In a recent national movement, U.S. state and federal politicians are attempting to stop an international pro-Palestinian divestment campaign from gaining momentum. The campaign, called Boycott, Divest and Sanction (BDS), hopes to inflict an economic cost on Israel for its continued occupation and the associated harm to Palestinians. Rather than defending what is ostensibly a peaceful country, the effort to “boycott the boycotters” once again draws attention to the moral bankruptcy of many of Israel’s leaders and their allies in the United States, and does nothing to bring peace to the two populations.
In a first step, South Carolina recently became the first state in the U.S. to enact legislation with the goal of fighting the BDS campaign. Under the legislation, all public entities in the state are prohibited from doing business with anyone who supports a boycott of any of the state’s trading partners.  A total of nineteen other states now hope to follow in South Carolina’s footsteps and enact similar legislation.
As supporters of BDS point out, however, the actions of U.S. politicians to counter the movement merely exposes their anxiety about its potential. As the Palestinian ambassador to the UN, Riyad H. Mansour, has said, “No matter what [Israeli Prime Minister Benjamin] Netanyahu says by trying to divert discussion to attack this group, that cannot cover the fact that his government is involved in illegal activities in the occupied territories, especially in settlements. It cannot be defended, including by legislators in the United States of America.”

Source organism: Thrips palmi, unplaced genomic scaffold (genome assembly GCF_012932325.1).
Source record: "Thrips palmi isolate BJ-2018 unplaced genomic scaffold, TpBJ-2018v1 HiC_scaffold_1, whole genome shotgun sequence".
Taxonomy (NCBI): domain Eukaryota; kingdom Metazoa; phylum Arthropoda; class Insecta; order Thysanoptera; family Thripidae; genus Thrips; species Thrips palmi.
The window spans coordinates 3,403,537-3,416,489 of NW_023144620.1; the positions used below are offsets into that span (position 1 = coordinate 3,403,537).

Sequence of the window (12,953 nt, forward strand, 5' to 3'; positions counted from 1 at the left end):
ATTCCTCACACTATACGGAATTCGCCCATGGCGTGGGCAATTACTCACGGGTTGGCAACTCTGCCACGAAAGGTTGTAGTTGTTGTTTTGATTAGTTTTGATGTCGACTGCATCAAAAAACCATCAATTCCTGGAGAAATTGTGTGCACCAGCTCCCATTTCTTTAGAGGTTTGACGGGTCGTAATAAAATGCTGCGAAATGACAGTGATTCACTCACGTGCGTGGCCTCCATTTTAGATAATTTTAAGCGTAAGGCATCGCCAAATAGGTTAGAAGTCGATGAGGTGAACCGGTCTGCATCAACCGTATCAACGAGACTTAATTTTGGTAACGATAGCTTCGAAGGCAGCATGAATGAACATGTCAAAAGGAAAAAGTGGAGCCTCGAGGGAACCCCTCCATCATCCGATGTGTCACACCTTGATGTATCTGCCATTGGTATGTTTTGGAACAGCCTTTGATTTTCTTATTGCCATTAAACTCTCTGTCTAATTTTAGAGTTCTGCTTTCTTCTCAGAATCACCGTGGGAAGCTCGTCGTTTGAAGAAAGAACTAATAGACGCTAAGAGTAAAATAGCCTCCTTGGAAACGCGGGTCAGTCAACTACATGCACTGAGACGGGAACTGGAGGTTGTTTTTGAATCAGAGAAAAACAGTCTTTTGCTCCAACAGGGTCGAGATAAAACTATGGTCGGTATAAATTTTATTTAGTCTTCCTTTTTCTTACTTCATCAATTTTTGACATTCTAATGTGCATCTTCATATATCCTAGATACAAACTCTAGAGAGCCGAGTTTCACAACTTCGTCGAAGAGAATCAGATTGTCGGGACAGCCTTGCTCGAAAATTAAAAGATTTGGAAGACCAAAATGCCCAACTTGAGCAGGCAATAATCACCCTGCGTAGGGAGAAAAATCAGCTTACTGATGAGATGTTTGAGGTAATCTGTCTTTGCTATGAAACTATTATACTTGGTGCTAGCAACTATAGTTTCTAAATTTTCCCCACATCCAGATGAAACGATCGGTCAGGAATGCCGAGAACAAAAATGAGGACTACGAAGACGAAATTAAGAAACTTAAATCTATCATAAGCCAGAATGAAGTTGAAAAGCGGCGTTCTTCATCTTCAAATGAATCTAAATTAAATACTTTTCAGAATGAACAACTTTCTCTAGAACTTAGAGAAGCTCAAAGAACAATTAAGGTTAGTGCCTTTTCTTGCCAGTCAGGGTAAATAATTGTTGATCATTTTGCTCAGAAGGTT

Indeed, it is increasingly difficult to defend a country that is continually implicated in serious violations of international human rights and humanitarian law , and whose presence within the Palestinian territories is officially recognized by the majority of the international community—including the International Court of Justice —as a military occupation.
The U.S. Ambassador to Israel, Dan Shapiro, acknowledges that BDS and similar campaigns thrive most easily in the current environment of hostility and stagnation in the peace process. “Negotiations,” he says, “have always been the most effective tool to defeat all of these efforts….If there are no negotiations now, and most of the world does not believe that there will be any time soon, how can we still, first of all, fight against boycotts and sanctions and delegitimization, and how can we preserve the two-state solution as a realistic option?” 
Leaders of the BDS campaign compare it to the divestment campaign used in the case of South Africa during the era of apartheid. Many believe that the effort contributed to the ultimate breakdown of that system, and has the same potential in the case of Israel’s occupation.
Interestingly, in a 1999 study, Ivo Welch and C. Paul Wazzan showed that divestment in South Africa had no substantial impact on banks’ and corporations’ valuations, but still had the important effect of raising awareness. “The sanctions,” they said, “may have been effective in raising the public moral standards or public awareness of South African repression, but it appears that financial markets managed to avoid the brunt of the sanctions.”  Nelson Mandela, however, has said that divestment was a crucial factor in ending apartheid.  Divestment’s true value lies in its ability to reflect, and also generate, public opposition to systematic injustices. In this sense, divestment in South Africa was successful and may now prove useful in the case of Israel.
While divestment itself, and the BDS campaign, may not be the ultimate answer in effecting an about-face in Israel-Palestinian relations, its increasing prominence can serve as part of a broader strategy forcing a reexamination of the issues at play. Sooner rather than later, relations between the two sides are going to come to a head and require a concrete resolution, and actions such as BDS make an eventual peaceful compromise more likely than a replay of large-scale conflict as was witnessed last year.
Bryce White is an independent geopolitical analyst and student of political science residing in San Diego, and writes at warandbryce.wordpress.com.
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